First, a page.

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Famous by Association

What Nicole Richie and "The Simple Life" teach us about America and celebrity.

11:00 PM, Jan 15, 2004 • By MATT LABASH
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THE SHOW WAS CONCEIVED, of course, for one simple reason: People can't seem to get enough of those blonde hotel-fortune scions, the Hilton sisters--Paris and Nicky. While they did absolutely nothing to earn their celebrity besides kick up their Lucite heels while canoodling with similar B-list celebrities at it-bars across the world, their stars (Paris's family nickname was actually "Star") were officially launched in a 2000 Vanity Fair spread. At the time, Paris and Nicky were just 19 and 16 years of age, respectively. But they let it all hang out, literally in Paris's case. In David LaChapelle's photo spread, Paris was caught wearing a see-through mesh tank-top while flipping the bird in her grandmother's Beverly Hills living room, as well as playing peek-a-boo with her right nipple while laying sprawled on a beach surrounded by surfers, who looked more puzzled than lustful.

Their parents played along with writer Nancy Jo Sales. They made delusional comments, like Momma Hilton's claim that "Paris is the most modest girl," while their little angels behaved like Gabor sisters gone bad. (At one point, when Nicky's younger brothers were blabbering to the writer about what a mean sister she was, she disappeared, then returned with a large security goon who bounced the two siblings.) Whether lording it over the help at the Waldorf-Astoria (the crown jewel of the Hilton empire) or offering patently absurd clichés to hard-sell their humanity (at one point, Paris segued from talking about a bad slasher movie she'd just done to saying, "But what I'd really like people to know is that I'm working on fundraising for breast cancer"), one couldn't help but be left with the impression voiced by a an older Italian gentleman to whom Paris had claimed she was "American royalty": "If I were their parents, I would kick their asses," he said.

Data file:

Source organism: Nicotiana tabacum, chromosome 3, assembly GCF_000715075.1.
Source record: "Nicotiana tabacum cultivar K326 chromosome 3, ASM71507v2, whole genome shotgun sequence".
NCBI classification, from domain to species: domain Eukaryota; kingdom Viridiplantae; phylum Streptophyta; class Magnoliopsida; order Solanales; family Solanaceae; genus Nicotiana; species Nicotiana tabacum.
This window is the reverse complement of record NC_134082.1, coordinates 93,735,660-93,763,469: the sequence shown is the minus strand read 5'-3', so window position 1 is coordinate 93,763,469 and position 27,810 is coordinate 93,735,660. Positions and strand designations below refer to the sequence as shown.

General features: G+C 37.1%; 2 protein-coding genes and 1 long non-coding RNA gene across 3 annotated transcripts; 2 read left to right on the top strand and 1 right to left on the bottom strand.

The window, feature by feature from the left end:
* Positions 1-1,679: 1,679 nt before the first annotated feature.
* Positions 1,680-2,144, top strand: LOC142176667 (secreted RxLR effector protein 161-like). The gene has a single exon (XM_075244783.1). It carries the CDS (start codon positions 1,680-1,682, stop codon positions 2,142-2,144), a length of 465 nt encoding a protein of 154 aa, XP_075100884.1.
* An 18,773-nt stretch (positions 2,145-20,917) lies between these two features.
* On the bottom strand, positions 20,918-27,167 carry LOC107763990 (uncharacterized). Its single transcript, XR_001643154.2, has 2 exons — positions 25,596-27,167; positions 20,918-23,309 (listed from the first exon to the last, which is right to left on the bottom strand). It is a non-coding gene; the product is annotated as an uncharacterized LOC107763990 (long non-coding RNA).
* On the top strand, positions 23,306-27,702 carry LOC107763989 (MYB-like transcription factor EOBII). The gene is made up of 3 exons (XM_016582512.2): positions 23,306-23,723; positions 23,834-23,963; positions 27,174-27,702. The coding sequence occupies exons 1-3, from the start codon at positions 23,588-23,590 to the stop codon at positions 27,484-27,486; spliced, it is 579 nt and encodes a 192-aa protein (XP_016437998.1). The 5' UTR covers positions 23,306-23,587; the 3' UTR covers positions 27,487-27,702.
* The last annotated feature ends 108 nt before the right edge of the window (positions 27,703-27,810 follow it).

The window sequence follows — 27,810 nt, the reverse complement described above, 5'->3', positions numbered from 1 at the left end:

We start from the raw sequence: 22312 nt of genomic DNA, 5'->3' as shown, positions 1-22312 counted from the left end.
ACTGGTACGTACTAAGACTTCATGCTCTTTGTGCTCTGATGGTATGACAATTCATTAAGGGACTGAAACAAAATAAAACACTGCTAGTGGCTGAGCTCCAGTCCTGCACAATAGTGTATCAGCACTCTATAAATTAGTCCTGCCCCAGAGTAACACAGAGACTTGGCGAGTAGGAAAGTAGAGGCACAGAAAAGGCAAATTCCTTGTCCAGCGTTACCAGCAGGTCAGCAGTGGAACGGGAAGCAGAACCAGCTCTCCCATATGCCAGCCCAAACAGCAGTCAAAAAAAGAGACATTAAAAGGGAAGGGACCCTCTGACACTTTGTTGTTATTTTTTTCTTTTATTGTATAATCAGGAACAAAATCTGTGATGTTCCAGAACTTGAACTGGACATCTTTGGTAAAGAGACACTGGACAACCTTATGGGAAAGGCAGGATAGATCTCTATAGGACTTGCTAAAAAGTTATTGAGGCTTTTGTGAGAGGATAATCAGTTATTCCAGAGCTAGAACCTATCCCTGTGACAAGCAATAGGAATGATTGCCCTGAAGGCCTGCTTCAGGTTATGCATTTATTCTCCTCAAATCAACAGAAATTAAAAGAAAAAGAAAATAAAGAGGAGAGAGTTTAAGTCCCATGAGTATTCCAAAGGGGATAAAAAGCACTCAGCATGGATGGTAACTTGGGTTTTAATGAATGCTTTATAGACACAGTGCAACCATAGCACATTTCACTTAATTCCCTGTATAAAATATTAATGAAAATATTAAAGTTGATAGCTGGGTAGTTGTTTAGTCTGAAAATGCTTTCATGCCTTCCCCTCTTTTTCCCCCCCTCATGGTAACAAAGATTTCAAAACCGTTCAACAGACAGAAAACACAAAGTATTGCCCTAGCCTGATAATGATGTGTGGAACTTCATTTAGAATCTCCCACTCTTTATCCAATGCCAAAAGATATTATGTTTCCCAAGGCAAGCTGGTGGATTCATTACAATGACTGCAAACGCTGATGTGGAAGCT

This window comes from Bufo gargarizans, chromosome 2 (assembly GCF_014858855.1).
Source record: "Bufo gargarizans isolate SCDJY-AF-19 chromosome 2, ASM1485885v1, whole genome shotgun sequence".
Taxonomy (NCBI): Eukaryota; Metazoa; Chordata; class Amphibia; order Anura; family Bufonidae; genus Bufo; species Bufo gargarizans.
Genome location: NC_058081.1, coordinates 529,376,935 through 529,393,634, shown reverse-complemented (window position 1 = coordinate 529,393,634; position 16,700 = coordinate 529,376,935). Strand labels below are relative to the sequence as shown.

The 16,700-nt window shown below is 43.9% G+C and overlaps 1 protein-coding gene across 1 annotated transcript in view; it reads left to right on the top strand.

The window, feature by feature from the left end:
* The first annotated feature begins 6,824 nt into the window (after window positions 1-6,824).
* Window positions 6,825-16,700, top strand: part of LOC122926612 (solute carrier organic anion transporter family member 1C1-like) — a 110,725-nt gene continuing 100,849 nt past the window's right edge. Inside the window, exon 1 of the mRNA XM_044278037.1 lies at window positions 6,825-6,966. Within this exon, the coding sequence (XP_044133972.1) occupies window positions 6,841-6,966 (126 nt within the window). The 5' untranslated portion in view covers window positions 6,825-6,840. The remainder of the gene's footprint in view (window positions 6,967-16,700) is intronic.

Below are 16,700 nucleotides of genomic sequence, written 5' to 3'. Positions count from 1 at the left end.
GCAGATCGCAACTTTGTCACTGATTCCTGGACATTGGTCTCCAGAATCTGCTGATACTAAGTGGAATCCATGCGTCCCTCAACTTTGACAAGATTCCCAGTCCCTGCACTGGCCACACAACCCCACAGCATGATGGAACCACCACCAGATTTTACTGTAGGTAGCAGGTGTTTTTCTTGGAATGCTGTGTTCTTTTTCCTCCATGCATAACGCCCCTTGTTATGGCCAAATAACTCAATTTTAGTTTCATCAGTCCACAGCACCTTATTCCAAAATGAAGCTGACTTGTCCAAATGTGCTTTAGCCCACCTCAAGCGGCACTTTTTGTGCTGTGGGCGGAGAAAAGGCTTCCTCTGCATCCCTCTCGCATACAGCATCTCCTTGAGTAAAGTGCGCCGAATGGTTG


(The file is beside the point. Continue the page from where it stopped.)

WHEN THE SHOW WAS CONCEIVED, younger Nicky took a pass, doing the Hilton-sister equivalent of getting serious by going to fashion school so she could design overpriced handbags. But Paris, who needs attention like the rest of us need food, not only signed up, but brought along her trollish, dumpy, childhood friend, Nicole Richie. Hilton didn't really have any better options. Sure she'd been romantically linked to everyone from Leonardo DiCaprio to one of the Backstreet Boys, but the only thing (as opposed to people) she did was get in cat-fights over men with the likes of Shannen Doherty or Lisa Marie Presley (the latter of whom accused her . . . well, Paris told it best: "Lisa Marie just threw a drink over me because she thinks I f**** Nic Cage").

Aside from such résumé sweeteners, the aspiring actress only had snicker-inducing screen credits. She hadn't exactly gotten the chance to stretch in the tiny roles she'd taken. She played a "female club-goer " in "Cat in the Hat," a "strung-out supermodel" in "QIK2JDG," and a "girl on beach" in "Wishman." That was, until her infamous homemade porn tape leaked last November, in which millions of Internet users learned, while watching her in grainy night-vision, that she is capable of doing a convincing turn as a vapid socialite who enjoys getting stuck like the family pin cushion, all while making diving lunges at a ringing phone, because, well, a girl's gotta keep up with her schedule. (Paris, to be fair, was so horrified by the tape, that she started stepping out in Valentino, rather than the streetwalker landing-strips of fabric that usually barely covered her nethers.)

CONSENSUS SEEMS TO BE that Paris, with her nearly whitish-blonde hair, her thousand-dollar a month spray-on tan, and her feline blue eyes, is a real looker. But for a homegrown beauty, I've always found her suspiciously exotic, her voice pitched a little too low--usually a sure sign that the she is a he. Fortunately, her sex tape put the lie to that notion. Even if it didn't exist, there's little chance that she owns a male set. Because if she did, Hilton, never one for restraint, would have doubtless shown it to us to us by now.